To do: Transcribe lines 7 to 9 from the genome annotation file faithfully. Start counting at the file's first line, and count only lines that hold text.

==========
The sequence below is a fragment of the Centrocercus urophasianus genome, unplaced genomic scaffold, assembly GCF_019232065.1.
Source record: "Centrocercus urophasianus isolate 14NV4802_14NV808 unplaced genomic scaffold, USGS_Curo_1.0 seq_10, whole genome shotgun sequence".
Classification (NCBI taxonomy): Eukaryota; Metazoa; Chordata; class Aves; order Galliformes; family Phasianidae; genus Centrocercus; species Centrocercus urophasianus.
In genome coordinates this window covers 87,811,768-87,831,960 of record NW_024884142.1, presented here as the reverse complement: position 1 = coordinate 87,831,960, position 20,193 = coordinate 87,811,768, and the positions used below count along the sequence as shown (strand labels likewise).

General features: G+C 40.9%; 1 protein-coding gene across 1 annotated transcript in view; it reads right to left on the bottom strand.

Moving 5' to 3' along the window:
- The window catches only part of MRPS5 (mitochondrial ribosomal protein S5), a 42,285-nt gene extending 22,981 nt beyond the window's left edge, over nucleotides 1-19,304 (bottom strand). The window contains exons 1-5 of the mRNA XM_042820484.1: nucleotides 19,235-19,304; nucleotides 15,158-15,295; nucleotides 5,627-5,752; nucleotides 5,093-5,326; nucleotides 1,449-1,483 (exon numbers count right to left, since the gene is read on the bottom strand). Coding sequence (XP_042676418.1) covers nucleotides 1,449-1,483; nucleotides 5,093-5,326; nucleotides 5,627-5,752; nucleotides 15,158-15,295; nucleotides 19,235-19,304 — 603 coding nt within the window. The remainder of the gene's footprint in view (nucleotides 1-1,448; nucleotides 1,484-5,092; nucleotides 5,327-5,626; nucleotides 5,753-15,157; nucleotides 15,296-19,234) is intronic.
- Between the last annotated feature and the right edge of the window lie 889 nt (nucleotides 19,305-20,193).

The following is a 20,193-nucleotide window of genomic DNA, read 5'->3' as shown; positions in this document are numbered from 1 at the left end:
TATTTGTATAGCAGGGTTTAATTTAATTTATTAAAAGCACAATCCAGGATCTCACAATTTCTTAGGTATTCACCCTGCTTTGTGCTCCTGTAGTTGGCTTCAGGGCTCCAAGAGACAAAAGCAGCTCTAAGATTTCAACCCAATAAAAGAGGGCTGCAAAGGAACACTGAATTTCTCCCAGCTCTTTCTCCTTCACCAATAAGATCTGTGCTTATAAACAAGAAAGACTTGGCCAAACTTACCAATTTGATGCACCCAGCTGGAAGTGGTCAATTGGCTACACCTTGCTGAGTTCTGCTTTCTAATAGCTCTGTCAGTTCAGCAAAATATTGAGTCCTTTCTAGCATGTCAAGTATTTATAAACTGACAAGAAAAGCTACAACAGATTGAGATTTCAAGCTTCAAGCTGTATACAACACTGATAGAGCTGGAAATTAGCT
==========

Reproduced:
- The window catches only part of MRPS5 (mitochondrial ribosomal protein S5), a 42,285-nt gene extending 22,981 nt beyond the window's left edge, over nucleotides 1-19,304 (bottom strand). The window contains exons 1-5 of the mRNA XM_042820484.1: nucleotides 19,235-19,304; nucleotides 15,158-15,295; nucleotides 5,627-5,752; nucleotides 5,093-5,326; nucleotides 1,449-1,483 (exon numbers count right to left, since the gene is read on the bottom strand). Coding sequence (XP_042676418.1) covers nucleotides 1,449-1,483; nucleotides 5,093-5,326; nucleotides 5,627-5,752; nucleotides 15,158-15,295; nucleotides 19,235-19,304 — 603 coding nt within the window. The remainder of the gene's footprint in view (nucleotides 1-1,448; nucleotides 1,484-5,092; nucleotides 5,327-5,626; nucleotides 5,753-15,157; nucleotides 15,296-19,234) is intronic.
- Between the last annotated feature and the right edge of the window lie 889 nt (nucleotides 19,305-20,193).

The following is a 20,193-nucleotide window of genomic DNA, read 5'->3' as shown; positions in this document are numbered from 1 at the left end: